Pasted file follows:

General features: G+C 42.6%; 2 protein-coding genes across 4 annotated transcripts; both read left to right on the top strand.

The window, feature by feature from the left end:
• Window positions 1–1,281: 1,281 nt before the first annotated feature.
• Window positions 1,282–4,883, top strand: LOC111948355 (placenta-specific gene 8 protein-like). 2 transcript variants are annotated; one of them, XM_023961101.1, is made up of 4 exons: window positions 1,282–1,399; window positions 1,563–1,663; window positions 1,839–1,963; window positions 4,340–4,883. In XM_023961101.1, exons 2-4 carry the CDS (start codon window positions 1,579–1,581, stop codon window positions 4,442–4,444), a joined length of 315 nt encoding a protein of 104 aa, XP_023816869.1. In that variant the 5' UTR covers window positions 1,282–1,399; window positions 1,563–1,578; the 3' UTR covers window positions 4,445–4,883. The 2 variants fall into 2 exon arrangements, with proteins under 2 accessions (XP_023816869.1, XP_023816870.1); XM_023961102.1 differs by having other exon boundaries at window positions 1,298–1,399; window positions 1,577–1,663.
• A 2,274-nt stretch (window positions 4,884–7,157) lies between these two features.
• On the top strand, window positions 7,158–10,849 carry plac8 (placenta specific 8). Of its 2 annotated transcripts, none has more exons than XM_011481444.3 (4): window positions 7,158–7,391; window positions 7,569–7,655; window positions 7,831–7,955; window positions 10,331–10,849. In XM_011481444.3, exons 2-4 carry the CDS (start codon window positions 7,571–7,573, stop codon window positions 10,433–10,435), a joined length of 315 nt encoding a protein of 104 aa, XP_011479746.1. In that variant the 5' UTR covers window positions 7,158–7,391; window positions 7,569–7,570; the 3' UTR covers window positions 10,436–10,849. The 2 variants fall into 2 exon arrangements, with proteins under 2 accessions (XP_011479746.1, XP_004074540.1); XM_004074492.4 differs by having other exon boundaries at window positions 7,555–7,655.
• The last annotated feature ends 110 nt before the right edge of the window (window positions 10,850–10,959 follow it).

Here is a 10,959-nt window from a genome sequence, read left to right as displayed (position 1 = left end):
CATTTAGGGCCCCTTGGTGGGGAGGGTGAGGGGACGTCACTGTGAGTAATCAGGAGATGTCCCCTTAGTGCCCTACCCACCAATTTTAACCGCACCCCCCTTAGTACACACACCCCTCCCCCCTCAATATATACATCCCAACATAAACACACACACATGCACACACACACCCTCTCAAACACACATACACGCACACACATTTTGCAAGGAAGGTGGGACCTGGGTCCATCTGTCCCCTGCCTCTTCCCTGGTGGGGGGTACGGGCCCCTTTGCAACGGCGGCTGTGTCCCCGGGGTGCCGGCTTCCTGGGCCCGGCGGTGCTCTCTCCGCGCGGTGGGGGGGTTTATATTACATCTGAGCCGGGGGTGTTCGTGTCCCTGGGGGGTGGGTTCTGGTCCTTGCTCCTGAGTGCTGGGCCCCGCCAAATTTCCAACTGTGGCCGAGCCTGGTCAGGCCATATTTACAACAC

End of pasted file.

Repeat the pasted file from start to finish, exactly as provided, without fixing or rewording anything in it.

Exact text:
General features: G+C 42.6%; 2 protein-coding genes across 4 annotated transcripts; both read left to right on the top strand.

The window, feature by feature from the left end:
• Window positions 1–1,281: 1,281 nt before the first annotated feature.
• Window positions 1,282–4,883, top strand: LOC111948355 (placenta-specific gene 8 protein-like). 2 transcript variants are annotated; one of them, XM_023961101.1, is made up of 4 exons: window positions 1,282–1,399; window positions 1,563–1,663; window positions 1,839–1,963; window positions 4,340–4,883. In XM_023961101.1, exons 2-4 carry the CDS (start codon window positions 1,579–1,581, stop codon window positions 4,442–4,444), a joined length of 315 nt encoding a protein of 104 aa, XP_023816869.1. In that variant the 5' UTR covers window positions 1,282–1,399; window positions 1,563–1,578; the 3' UTR covers window positions 4,445–4,883. The 2 variants fall into 2 exon arrangements, with proteins under 2 accessions (XP_023816869.1, XP_023816870.1); XM_023961102.1 differs by having other exon boundaries at window positions 1,298–1,399; window positions 1,577–1,663.
• A 2,274-nt stretch (window positions 4,884–7,157) lies between these two features.
• On the top strand, window positions 7,158–10,849 carry plac8 (placenta specific 8). Of its 2 annotated transcripts, none has more exons than XM_011481444.3 (4): window positions 7,158–7,391; window positions 7,569–7,655; window positions 7,831–7,955; window positions 10,331–10,849. In XM_011481444.3, exons 2-4 carry the CDS (start codon window positions 7,571–7,573, stop codon window positions 10,433–10,435), a joined length of 315 nt encoding a protein of 104 aa, XP_011479746.1. In that variant the 5' UTR covers window positions 7,158–7,391; window positions 7,569–7,570; the 3' UTR covers window positions 10,436–10,849. The 2 variants fall into 2 exon arrangements, with proteins under 2 accessions (XP_011479746.1, XP_004074540.1); XM_004074492.4 differs by having other exon boundaries at window positions 7,555–7,655.
• The last annotated feature ends 110 nt before the right edge of the window (window positions 10,850–10,959 follow it).

Here is a 10,959-nt window from a genome sequence, read left to right as displayed (position 1 = left end):
CATTTAGGGCCCCTTGGTGGGGAGGGTGAGGGGACGTCACTGTGAGTAATCAGGAGATGTCCCCTTAGTGCCCTACCCACCAATTTTAACCGCACCCCCCTTAGTACACACACCCCTCCCCCCTCAATATATACATCCCAACATAAACACACACACATGCACACACACACCCTCTCAAACACACATACACGCACACACATTTTGCAAGGAAGGTGGGACCTGGGTCCATCTGTCCCCTGCCTCTTCCCTGGTGGGGGGTACGGGCCCCTTTGCAACGGCGGCTGTGTCCCCGGGGTGCCGGCTTCCTGGGCCCGGCGGTGCTCTCTCCGCGCGGTGGGGGGGTTTATATTACATCTGAGCCGGGGGTGTTCGTGTCCCTGGGGGGTGGGTTCTGGTCCTTGCTCCTGAGTGCTGGGCCCCGCCAAATTTCCAACTGTGGCCGAGCCTGGTCAGGCCATATTTACAACAC